Again, our goal is to bring together folks from the blogging and social media communities regardless of gender, race, creed or preference. That we have such a diverse group of attendees shows us that we accomplished what we set out for. BlogWorld ’10 had more women than ever.

Let’s see if we can’t reach 50% at BlogWorld ’11!

Image via John Hewitt

Farnoosh Brock on Turning BlogWorld Experiences into a Book


Farnoosh Brock from Prolific Living is someone who first entered my radar right before BlogWorld, when she stopped by my own blog, After Graduation, and left a comment. She was one of the roughly ten million awesome bloggers I didn’t get to meet in Vegas, unfortunately, but following the event I kept seeing her pop up on Twitter and on other websites. One of the things I noticed about her right away was that she was truly embracing the warm fuzzy feelings that we all had after the event. She was writing a lot about BlogWorld on Prolific Living, as well as starting to put the advice she received into effect.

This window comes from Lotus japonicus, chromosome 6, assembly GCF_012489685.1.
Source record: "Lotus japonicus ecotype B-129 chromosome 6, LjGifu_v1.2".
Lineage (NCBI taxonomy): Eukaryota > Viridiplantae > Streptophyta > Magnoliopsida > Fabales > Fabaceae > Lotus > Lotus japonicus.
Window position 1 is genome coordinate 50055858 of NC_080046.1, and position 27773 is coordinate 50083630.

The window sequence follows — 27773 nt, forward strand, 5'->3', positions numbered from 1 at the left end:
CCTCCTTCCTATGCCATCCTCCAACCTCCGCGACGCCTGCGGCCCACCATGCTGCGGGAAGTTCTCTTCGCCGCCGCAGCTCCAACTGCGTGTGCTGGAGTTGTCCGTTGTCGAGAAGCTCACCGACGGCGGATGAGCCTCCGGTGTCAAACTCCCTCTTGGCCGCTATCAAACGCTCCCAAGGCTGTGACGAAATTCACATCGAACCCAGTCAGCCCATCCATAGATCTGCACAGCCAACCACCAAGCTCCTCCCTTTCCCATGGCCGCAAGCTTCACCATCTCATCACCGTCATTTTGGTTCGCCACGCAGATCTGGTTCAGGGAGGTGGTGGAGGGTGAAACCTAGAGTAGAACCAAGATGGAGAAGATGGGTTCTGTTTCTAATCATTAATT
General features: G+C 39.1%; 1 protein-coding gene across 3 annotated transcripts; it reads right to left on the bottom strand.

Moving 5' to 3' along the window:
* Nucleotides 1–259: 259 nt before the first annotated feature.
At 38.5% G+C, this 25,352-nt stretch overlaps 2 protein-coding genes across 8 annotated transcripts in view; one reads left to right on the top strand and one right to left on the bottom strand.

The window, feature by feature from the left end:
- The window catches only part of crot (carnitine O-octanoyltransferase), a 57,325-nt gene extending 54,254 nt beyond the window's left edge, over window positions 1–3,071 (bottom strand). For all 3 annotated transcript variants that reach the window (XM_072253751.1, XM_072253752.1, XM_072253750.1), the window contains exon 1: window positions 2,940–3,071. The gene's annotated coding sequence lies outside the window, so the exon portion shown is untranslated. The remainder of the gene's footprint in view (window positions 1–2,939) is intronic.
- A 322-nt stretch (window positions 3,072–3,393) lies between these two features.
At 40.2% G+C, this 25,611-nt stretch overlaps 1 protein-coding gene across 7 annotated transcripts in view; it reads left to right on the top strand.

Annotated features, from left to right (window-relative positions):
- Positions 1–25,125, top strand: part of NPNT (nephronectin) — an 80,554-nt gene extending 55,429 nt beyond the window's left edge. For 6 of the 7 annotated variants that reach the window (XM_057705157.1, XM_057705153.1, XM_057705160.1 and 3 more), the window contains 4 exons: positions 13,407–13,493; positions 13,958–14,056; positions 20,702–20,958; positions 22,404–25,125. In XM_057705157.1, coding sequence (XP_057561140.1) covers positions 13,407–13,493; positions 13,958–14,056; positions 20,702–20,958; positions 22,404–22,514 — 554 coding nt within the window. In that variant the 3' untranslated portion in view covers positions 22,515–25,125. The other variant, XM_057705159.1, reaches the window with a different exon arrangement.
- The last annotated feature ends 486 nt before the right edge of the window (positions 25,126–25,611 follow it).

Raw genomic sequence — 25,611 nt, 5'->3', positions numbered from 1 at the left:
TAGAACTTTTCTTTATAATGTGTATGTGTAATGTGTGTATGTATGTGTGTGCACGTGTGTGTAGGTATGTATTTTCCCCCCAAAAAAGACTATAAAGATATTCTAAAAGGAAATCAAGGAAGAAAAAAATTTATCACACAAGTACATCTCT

She didn’t stop there. Farnoosh took it a step farther and released a free ebook about her experiences at BlogWorld and the take away messages she’s now using to make her blog even better. I was lucky enough to snag a small piece of Farnoosh’s time to ask some questions about her BlogWorld trip, the book she created, and what she’s doing now that the event is over.

Allison: What initially inspired you to attend BlogWorld? How was your experience there difference from what you thought it would be?